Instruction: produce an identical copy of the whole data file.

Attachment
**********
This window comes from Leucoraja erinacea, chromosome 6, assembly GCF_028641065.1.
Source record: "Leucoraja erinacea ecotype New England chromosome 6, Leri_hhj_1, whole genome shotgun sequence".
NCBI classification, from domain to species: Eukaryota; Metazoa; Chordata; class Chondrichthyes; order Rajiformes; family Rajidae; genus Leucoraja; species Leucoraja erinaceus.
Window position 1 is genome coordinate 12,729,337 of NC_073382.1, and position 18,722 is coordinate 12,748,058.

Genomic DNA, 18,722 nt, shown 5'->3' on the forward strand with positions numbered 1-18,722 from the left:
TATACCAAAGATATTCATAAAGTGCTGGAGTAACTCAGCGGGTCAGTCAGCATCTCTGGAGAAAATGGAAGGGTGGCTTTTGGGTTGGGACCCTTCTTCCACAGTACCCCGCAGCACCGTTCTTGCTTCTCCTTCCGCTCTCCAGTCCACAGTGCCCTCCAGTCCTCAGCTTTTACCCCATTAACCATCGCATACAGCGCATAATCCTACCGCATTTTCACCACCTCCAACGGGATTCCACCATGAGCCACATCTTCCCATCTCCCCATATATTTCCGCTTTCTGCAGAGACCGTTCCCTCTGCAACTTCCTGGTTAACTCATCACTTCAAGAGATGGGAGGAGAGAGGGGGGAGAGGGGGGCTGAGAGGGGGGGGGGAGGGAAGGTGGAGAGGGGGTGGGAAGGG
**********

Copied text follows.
This window comes from Leucoraja erinacea, chromosome 6, assembly GCF_028641065.1.
Source record: "Leucoraja erinacea ecotype New England chromosome 6, Leri_hhj_1, whole genome shotgun sequence".
NCBI classification, from domain to species: Eukaryota; Metazoa; Chordata; class Chondrichthyes; order Rajiformes; family Rajidae; genus Leucoraja; species Leucoraja erinaceus.
Window position 1 is genome coordinate 12,729,337 of NC_073382.1, and position 18,722 is coordinate 12,748,058.

Genomic DNA, 18,722 nt, shown 5'->3' on the forward strand with positions numbered 1-18,722 from the left:
TATACCAAAGATATTCATAAAGTGCTGGAGTAACTCAGCGGGTCAGTCAGCATCTCTGGAGAAAATGGAAGGGTGGCTTTTGGGTTGGGACCCTTCTTCCACAGTACCCCGCAGCACCGTTCTTGCTTCTCCTTCCGCTCTCCAGTCCACAGTGCCCTCCAGTCCTCAGCTTTTACCCCATTAACCATCGCATACAGCGCATAATCCTACCGCATTTTCACCACCTCCAACGGGATTCCACCATGAGCCACATCTTCCCATCTCCCCATATATTTCCGCTTTCTGCAGAGACCGTTCCCTCTGCAACTTCCTGGTTAACTCATCACTTCAAGAGATGGGAGGAGAGAGGGGGGAGAGGGGGGCTGAGAGGGGGGGGGGAGGGAAGGTGGAGAGGGGGTGGGAAGGG